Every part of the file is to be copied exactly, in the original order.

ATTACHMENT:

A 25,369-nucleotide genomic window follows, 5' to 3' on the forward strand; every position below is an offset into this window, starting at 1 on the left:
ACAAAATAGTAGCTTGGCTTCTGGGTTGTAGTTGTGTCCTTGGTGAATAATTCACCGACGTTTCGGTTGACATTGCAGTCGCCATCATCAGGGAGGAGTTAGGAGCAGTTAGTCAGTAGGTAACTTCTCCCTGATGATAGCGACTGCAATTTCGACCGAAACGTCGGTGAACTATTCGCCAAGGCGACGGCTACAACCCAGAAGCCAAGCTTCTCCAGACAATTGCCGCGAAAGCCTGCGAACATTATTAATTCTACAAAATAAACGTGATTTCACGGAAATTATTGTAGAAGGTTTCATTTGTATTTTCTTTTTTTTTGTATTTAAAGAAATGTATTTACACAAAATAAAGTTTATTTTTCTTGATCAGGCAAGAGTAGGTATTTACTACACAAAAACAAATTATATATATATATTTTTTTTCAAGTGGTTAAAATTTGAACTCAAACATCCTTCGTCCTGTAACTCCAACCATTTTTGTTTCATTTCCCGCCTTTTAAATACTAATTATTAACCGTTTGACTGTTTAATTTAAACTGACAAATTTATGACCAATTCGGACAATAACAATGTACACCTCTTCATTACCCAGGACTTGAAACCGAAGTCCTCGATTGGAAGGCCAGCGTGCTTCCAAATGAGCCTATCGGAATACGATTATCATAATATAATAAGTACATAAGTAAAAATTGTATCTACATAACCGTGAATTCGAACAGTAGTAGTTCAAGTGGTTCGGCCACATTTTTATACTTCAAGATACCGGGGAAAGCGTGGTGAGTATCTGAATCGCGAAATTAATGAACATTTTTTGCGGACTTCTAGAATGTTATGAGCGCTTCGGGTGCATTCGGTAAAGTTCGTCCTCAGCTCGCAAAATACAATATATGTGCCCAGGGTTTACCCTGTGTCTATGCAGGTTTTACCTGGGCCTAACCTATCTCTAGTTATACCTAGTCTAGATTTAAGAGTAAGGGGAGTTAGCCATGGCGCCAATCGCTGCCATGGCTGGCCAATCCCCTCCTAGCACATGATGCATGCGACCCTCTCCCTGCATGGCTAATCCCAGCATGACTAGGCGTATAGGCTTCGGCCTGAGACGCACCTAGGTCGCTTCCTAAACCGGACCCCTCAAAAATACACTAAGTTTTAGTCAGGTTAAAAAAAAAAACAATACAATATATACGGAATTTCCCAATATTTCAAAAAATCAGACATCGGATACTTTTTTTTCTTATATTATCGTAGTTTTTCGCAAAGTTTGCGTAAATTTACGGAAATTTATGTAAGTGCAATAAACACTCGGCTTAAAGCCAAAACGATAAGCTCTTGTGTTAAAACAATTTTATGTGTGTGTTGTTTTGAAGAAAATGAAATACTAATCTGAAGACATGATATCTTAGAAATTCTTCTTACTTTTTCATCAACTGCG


A 25,369-nucleotide genomic window follows, 5' to 3' on the forward strand; every position below is an offset into this window, starting at 1 on the left:
ACAAAATAGTAGCTTGGCTTCTGGGTTGTAGTTGTGTCCTTGGTGAATAATTCACCGACGTTTCGGTTGACATTGCAGTCGCCATCATCAGGGAGGAGTTAGGAGCAGTTAGTCAGTAGGTAACTTCTCCCTGATGATAGCGACTGCAATTTCGACCGAAACGTCGGTGAACTATTCGCCAAGGCGACGGCTACAACCCAGAAGCCAAGCTTCTCCAGACAATTGCCGCGAAAGCCTGCGAACATTATTAATTCTACAAAATAAACGTGATTTCACGGAAATTATTGTAGAAGGTTTCATTTGTATTTTCTTTTTTTTTGTATTTAAAGAAATGTATTTACACAAAATAAAGTTTATTTTTCTTGATCAGGCAAGAGTAGGTATTTACTACACAAAAACAAATTATATATATATATTTTTTTTCAAGTGGTTAAAATTTGAACTCAAACATCCTTCGTCCTGTAACTCCAACCATTTTTGTTTCATTTCCCGCCTTTTAAATACTAATTATTAACCGTTTGACTGTTTAATTTAAACTGACAAATTTATGACCAATTCGGACAATAACAATGTACACCTCTTCATTACCCAGGACTTGAAACCGAAGTCCTCGATTGGAAGGCCAGCGTGCTTCCAAATGAGCCTATCGGAATACGATTATCATAATATAATAAGTACATAAGTAAAAATTGTATCTACATAACCGTGAATTCGAACAGTAGTAGTTCAAGTGGTTCGGCCACATTTTTATACTTCAAGATACCGGGGAAAGCGTGGTGAGTATCTGAATCGCGAAATTAATGAACATTTTTTGCGGACTTCTAGAATGTTATGAGCGCTTCGGGTGCATTCGGTAAAGTTCGTCCTCAGCTCGCAAAATACAATATATGTGCCCAGGGTTTACCCTGTGTCTATGCAGGTTTTACCTGGGCCTAACCTATCTCTAGTTATACCTAGTCTAGATTTAAGAGTAAGGGGAGTTAGCCATGGCGCCAATCGCTGCCATGGCTGGCCAATCCCCTCCTAGCACATGATGCATGCGACCCTCTCCCTGCATGGCTAATCCCAGCATGACTAGGCGTATAGGCTTCGGCCTGAGACGCACCTAGGTCGCTTCCTAAACCGGACCCCTCAAAAATACACTAAGTTTTAGTCAGGTTAAAAAAAAAAACAATACAATATATACGGAATTTCCCAATATTTCAAAAAATCAGACATCGGATACTTTTTTTTCTTATATTATCGTAGTTTTTCGCAAAGTTTGCGTAAATTTACGGAAATTTATGTAAGTGCAATAAACACTCGGCTTAAAGCCAAAACGATAAGCTCTTGTGTTAAAACAATTTTATGTGTGTGTTGTTTTGAAGAAAATGAAATACTAATCTGAAGACATGATATCTTAGAAATTCTTCTTACTTTTTCATCAACTGCG